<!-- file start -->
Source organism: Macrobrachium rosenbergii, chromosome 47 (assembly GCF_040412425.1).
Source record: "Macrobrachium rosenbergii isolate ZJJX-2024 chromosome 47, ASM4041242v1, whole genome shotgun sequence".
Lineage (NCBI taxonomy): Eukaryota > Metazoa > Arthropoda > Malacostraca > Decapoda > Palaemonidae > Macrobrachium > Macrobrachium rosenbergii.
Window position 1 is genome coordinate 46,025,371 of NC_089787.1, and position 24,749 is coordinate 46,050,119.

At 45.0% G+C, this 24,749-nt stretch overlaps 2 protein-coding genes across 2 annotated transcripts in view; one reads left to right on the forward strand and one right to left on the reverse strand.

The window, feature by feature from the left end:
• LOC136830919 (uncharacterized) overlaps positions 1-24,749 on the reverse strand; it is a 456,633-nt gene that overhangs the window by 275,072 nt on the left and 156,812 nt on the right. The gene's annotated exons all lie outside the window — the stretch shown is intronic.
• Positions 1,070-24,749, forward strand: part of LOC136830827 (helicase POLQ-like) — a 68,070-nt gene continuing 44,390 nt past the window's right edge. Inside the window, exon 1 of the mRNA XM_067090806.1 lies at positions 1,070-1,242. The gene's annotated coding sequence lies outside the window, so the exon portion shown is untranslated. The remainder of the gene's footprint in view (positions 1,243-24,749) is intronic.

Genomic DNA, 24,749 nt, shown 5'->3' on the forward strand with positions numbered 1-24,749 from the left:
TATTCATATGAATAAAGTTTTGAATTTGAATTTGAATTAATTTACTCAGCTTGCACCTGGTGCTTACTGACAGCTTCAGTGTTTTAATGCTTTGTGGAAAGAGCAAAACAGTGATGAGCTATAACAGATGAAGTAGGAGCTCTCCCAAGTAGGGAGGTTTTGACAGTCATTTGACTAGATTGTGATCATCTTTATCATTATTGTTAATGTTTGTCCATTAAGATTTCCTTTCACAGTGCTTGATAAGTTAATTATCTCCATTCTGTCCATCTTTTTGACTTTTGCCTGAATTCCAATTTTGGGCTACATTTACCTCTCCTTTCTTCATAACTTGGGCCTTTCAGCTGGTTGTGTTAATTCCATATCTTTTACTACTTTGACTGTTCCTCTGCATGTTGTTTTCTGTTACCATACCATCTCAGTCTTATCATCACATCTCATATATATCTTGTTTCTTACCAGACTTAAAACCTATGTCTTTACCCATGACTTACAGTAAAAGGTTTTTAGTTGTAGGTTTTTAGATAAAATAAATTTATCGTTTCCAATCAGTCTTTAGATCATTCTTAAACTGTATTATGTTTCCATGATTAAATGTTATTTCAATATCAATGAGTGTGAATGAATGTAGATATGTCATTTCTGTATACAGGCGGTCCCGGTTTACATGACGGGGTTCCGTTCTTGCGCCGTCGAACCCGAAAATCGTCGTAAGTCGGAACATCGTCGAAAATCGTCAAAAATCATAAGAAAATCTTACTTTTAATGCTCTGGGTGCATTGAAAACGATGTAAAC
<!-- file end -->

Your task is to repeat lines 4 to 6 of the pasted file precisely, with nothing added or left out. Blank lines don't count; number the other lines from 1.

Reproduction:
Window position 1 is genome coordinate 46,025,371 of NC_089787.1, and position 24,749 is coordinate 46,050,119.

At 45.0% G+C, this 24,749-nt stretch overlaps 2 protein-coding genes across 2 annotated transcripts in view; one reads left to right on the forward strand and one right to left on the reverse strand.

The window, feature by feature from the left end: